Review: Starry Nights by Daisy Whitney

Monday, July 8, 2013
Title: Starry Nights
Author: Daisy Whitney
Genre: young adult, supernatural
Series: N/A
Pages: 288
Published: expected September 3 2013
Source: publishers via NetGalley
Rating: 2/5

Seventeen-year-old Julien is a romantic—he loves spending his free time at the museum poring over the great works of the Impressionists. But one night, a peach falls out of a Cezanne, Degas ballerinas dance across the floor, and Julien is not hallucinating.

The art is reacting to a curse that trapped a beautiful girl, Clio, in a painting forever. Julien has a chance to free Clio and he can't help but fall in love with her. But love is a curse in its own right. And soon paintings begin to bleed and disappear. Together Julien and Clio must save the world's greatest art . . . at the expense of the greatest love they've ever known.

Like a master painter herself, Daisy Whitney brings inordinate talent and ingenuity to this romantic, suspenseful, and sophisticated new novel.A beautifully decorated package makes it a must-own in print.

I really wanted to love this novel. It has all the things that ostensibly, I should love: Paris? Paintings that come alive? Some interesting uses of mythology? A feminist twist? An author that has been garnering more and more acclaim and attention? But sadly for me, Starry Nights never panned out or impressed me. Honestly, if Starry Nights wasn't such a short, simple, and easily digestible novel, I doubt whether I would have finished. All I can really say is that this is another case of "it's not you, it's me" because I can bet that there will be vast love for it. While I can understand that, I just can't take part in it.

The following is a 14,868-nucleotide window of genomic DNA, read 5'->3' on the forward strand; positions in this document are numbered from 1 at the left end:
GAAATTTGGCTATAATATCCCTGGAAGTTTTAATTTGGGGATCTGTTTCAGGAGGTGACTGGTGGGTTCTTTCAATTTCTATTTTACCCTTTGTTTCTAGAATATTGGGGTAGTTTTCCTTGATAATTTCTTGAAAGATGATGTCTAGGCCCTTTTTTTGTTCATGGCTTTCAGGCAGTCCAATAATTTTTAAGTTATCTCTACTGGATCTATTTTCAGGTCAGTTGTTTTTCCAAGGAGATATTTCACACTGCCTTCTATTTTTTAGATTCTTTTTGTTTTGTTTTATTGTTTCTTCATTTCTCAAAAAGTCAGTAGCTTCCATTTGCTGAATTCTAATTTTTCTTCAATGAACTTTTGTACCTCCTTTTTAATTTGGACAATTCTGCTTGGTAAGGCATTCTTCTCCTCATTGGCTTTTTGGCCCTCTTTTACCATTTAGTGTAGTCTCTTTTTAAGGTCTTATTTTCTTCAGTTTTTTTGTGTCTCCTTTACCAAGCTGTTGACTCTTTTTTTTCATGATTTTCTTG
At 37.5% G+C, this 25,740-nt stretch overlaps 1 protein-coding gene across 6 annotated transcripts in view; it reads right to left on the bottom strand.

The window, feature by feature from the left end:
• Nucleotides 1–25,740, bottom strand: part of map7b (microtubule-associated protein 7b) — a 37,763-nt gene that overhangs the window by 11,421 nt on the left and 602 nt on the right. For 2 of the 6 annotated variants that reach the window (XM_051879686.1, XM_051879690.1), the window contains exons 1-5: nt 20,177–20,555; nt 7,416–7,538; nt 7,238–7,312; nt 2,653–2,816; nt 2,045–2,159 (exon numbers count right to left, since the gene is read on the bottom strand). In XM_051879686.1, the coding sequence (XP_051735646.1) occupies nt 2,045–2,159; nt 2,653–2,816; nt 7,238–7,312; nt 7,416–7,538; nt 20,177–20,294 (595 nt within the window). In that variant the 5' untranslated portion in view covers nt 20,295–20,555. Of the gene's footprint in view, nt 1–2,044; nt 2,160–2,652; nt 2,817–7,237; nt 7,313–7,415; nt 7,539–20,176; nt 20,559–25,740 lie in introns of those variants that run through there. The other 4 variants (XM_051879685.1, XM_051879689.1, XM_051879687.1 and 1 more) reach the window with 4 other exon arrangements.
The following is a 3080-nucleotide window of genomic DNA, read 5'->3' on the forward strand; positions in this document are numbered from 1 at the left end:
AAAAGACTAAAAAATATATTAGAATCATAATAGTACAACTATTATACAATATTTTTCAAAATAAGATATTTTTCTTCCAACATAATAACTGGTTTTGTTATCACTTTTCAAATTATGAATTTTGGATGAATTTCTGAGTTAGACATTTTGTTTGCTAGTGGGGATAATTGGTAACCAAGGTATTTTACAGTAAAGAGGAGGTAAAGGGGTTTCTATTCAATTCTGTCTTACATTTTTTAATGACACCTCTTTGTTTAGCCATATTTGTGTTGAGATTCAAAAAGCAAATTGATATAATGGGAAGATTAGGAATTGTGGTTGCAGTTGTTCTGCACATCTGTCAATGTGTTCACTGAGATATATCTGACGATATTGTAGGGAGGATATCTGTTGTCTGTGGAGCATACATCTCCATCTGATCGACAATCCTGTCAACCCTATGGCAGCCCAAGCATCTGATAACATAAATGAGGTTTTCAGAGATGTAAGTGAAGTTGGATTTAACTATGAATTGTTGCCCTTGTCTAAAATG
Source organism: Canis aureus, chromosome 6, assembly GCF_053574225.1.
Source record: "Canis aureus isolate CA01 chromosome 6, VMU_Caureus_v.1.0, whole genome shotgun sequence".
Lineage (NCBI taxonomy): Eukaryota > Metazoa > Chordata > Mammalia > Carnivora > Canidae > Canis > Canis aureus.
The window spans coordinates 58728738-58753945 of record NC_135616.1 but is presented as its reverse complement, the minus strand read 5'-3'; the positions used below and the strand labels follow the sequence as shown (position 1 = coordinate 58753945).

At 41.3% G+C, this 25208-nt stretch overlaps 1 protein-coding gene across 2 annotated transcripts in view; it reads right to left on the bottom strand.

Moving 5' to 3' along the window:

It's not that Starry Nights is a bad book. It's not. It just never really clicked for me. I was utterly indifferent to the characters, the writing was serviceable but nothing to take not of, the romance didn't interest me, and the plot... well, the plot reminded me of a toned down, less suspenseful Darker Still and Night at the Museum. I didn't care about Julien, or Clio, or what kept their love apart. The one character that did generate some interest, Bonheur, isn't around nearly enough to make up for the vacuum of personality that is Julien, or the vapid nature of his love Clio. 

When I wasn't bored or disinterested... I was chagrined at the sheer amount of cheese in the love story. It's just badly written, even for a seventeen year old and a girl caught in a painting for 130 years. I mean "She was a revolution and she staged a coup d'etat in my heart"? Really? Really? That line is so full of cheese, it should be a twelve-foot sub. And falling in love with a painting, even before he saw her come to life? My nineties self wants to say: Puh-lease.

As for the promised feminist twist, well, I heard more about it than I saw in the pages of the novel. Suzanne Valadon is important to the plot, and her struggles as a female painter in a male-dominated world are far more interesting than is shown here. And for a novel set in Paris, the city of love and art!, Whitney neglects her setting to focus on the saccharine romance, to the novel's detriment.

I don't have a lot to say about this book, because, for me, it didn't have a lot to offer. A shallow amusement for two hours, I can't say I walked away from Starry Nights feeling much of anything at all. It was more tedious than romantic, silly rather than compelling. I will still seek out other Daisy Whitney novels, but I won't expect so much from them.

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